Wall Street closed this Friday in mixed territory and the Dow Jones Industrials, its main indicator, advanced a very slight 0.01%, scoring its tenth consecutive day on the rise, something that it had not achieved since August 2017.
At the close of business in New York, the Dow Jones stood at 35,227.69 points, while the selective S&P 500 rose 0.03% to 4,536.34.
The Nasdaq Composite Index, in which the big technology companies are listed, stabilized after clear losses on Thursday, but ended again in the red, with a loss of 0.22%, to 14,032.81.
While the Nasdaq closed lower again, the Dow Jones He managed -by very little- to keep his positive streak alive, which has now lasted ten days, something that had not been seen in almost six years.
In a week marked by the results of large American companies, today was the turn among others of American Express, which announced earnings in the second quarter of 2.89 dollars (2.59 euros at today’s exchange rate) per share on revenues of US$ 15,054 million.
But those figures were below market expectations and consequently the company’s shares fell 3.86%, the largest drop among the thirty stocks in the Dow Jones.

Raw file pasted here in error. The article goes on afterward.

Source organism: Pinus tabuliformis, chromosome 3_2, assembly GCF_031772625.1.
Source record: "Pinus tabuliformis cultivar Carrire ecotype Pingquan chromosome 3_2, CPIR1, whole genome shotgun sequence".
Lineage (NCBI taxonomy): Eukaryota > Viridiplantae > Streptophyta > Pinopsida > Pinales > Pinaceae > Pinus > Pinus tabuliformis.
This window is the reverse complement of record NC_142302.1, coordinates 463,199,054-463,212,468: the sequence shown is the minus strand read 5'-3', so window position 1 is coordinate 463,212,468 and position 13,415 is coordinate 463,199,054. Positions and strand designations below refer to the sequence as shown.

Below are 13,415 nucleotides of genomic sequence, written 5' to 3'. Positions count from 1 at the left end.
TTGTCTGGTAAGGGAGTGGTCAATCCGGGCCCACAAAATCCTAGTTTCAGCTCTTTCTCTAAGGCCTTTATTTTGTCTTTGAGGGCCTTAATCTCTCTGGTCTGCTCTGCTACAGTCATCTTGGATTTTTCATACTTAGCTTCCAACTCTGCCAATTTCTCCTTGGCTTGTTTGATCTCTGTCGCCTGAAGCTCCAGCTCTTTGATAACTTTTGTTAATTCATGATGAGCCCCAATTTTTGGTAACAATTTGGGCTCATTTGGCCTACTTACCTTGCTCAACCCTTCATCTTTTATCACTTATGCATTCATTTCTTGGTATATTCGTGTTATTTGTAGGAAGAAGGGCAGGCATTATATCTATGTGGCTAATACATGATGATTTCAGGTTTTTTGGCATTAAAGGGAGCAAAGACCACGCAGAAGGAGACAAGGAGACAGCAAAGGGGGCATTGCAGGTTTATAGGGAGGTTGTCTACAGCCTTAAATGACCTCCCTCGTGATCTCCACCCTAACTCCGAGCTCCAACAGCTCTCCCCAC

Caterpillar (-1.32%), Microsoft (-0.89%) or Boeing (-0.85%) also fell, while on the other side the gains of Intel (1.95%), MSD (1.79%) and Procter & Gamble (1.57%) stood out.
Outside of that index, Tesla closed again with losses of just over 1%, extending the sharp decline it had suffered on Thursday.
In other markets, Texas oil closed at US$77.07 and at the end of the trading session gold fell to US$1,963.5 an ounce, the yield on the ten-year US bond fell to 3.837% and the dollar remained stable against the euro, with a change of 1.113.
I am John Casanova. I am an author at 24 news recorder and mostly cover economy news. I have a great interest in the stock market and have been writing about it for many years. I am also interested in real estate and have written several articles on the subject. I am a very experienced investor and have a lot of knowledge to share with others.